THE search for petty advantages has been the bane of larger quests — as true of politics as of any other public sphere. The Nazis, as everyone knows, rose on the rubble of a small-minded opposition, be they social democrats, socialists or communists fixated on a delusional tiny gain that may have seemed critical to them at the time but proved to be the collective undoing of German democracy and at what cost. Pakistan clearly lost its eastern half to personal squabbling at the cost of the big picture. India’s fractious opposition criminally created the ground for Narendra Modi to sidle close to seizing absolute power.
But the opposition is living in the make-believe world of Garcin, Inez and Estelle, the three famous characters from Sartre’s play No Exit. The three were condemned to hell where they meet only to hide the sin for which each was being punished. By the time they are emboldened to confess to their crimes, they realise it is already too late as there is no exit from the dull hell nor from each other’s company.
Last week, Nawaz Sharif’s party was engaged in angry exchanges with Bilawal Bhutto-Zardari’s group. It had the flavour of Mayawati charging Mulayam Singh with betrayal, not that Mulayam Singh was innocent.
The PPP, according to PML-N, in a replay of an older disruptive tiff, went behind its back to win the post of leader of the opposition in the Senate that too by colluding with the treasury benches. What was the issue the two parties came together to address? They were to collectively challenge Prime Minister Imran Khan’s alleged misrule. The animus could derail the momentum to take on the bigger challenge. But this has happened before, several times.
The left has reportedly excluded Urdu spoken by many Muslims in West Bengal from the range of languages in which it has printed its election manifesto.
In India, the Janata Party experiment of 1977 is cited as a good example of opposition parties which came together ostensibly to confront Indira Gandhi’s misrule but that were soon found carrying their own axes to grind in the melee, and their own prizes to covet. The result was a graceless parting of ways. Their collective bête noire returned to power to continue to terrify them till she was laid low by her own bodyguards.
The Hindutva component in the Janata Party moved swiftly to ban history textbooks like its life depended on it, a move that was inspired by its sectarian ideology. The left promptly got busy with its mandate to rule West Bengal. It didn’t lose time to align its Marxist perspective on Indian politics with the exigencies specific to Kolkata. It was the party that shot down Jyoti Basu’s candidature as prime minister for no known reason other than a discussion between its Kerala and West Bengal branches. The majority of Indian supporters still remain dazed. Today, it seems to have spent more time hosting Durga Puja festivals than educating the cadre with historical materialism. And what are the leaders busy with? They have discovered in Mamata Banerjee an enemy more dangerous than the BJP, a conclusion the rest of India is struggling to divine.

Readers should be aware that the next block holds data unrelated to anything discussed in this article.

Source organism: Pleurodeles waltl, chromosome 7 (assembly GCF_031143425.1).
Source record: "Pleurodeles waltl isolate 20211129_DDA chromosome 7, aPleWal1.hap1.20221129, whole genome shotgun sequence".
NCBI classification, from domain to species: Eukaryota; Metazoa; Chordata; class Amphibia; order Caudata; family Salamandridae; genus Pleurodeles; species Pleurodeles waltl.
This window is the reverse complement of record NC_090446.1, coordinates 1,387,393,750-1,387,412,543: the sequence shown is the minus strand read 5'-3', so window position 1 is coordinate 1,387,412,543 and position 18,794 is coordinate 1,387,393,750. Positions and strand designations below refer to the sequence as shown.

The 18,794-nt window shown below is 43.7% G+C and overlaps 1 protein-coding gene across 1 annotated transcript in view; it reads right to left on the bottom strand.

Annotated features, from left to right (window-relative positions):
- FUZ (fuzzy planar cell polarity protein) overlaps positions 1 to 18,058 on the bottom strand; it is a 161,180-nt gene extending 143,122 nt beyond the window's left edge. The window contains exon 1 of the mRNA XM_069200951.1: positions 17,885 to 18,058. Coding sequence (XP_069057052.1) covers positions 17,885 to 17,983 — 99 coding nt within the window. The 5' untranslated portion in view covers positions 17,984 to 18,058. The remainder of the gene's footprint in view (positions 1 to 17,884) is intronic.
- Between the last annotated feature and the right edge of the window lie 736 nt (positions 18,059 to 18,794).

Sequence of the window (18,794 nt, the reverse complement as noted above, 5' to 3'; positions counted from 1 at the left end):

The left has reportedly excluded Urdu spoken by many Muslims in West Bengal from the range of languages in which it has printed its election manifesto for the assembly polls currently under way. Prof Ali Javed, who heads the Progressive Writers Association in India, shared a troubling story. Word was sent to former communist chief minister Buddhadeb Bhattacharjee by the head of the erstwhile pro-Moscow party in Delhi that the PWA wished to organise an Urdu conference in Kolkata. “Do you want us to promote another partition?” came the tart reply, an understanding perhaps that explains how the CPI-M brought out a party paper from Delhi in Urdu and folded it in no time.
If Mamata Bannerjee does lose to the BJP in May, as some analysts fear she could, we know who to credit the disastrous outcome to. Having said this, it’s ironical if true that it’s difficult to see a meaningful opposition coalition without the involvement of the left. No exit for the left or its disgruntled supporters from each other’s company.
Ditto for Delhi Chief Minister Arvind Kejriwal. He led the chorus from opposition ranks that welcomed the Aug 5, 2019, annexation of Jammu and Kashmir and the dissolution of its status into two union territories to be ruled directly by New Delhi. Last week, the Modi government passed a law that reduced Kejriwal’s office to a toothless entity subservient to the will (or whims) of the lieutenant governor appointed by and reporting to New Delhi. Kejriwal has cried foul, but his critics including those who had opposed the smashing up of Jammu and Kashmir are calling it his comeuppance.
Kejriwal has proved to be no different from other opposition parties in projecting himself as a pious Hindu leader. Elderly Hindus under his rule would be accorded state support to go on pilgrimages. On the other hand, Kejriwal is also the one man who has taken on crony capitalism frontally. Perhaps the new law to clip his wings has been prompted by his intrusive stalking of big businesses considered close to the prime minister. For that Kejriwal remains indispensable in challenging the Modi regime.
Neither the left nor Kejriwal has formally identified the crisis facing India as resembling fascism, something writer Khushwant Singh had noted in 2003 in a small book called End of India.
“Those of us today who feel secure because we are not Muslims or Christians are living in a fool’s paradise. The Sangh is already targeting the leftist historians and ‘Westernised’ youth. Tomorrow it will turn its hate on women who wear skirts, people who eat meat … prefer allopathic doctors to vaids, kiss or shake hands in greeting instead of shouting ‘Jai Shri Ram’. No one is safe. We must realise this if we hope to keep India alive.” Are Garcin, Inez and Estelle listening?
The writer is Dawn’s correspondent in Delhi.
Published in Dawn, March 30th, 2021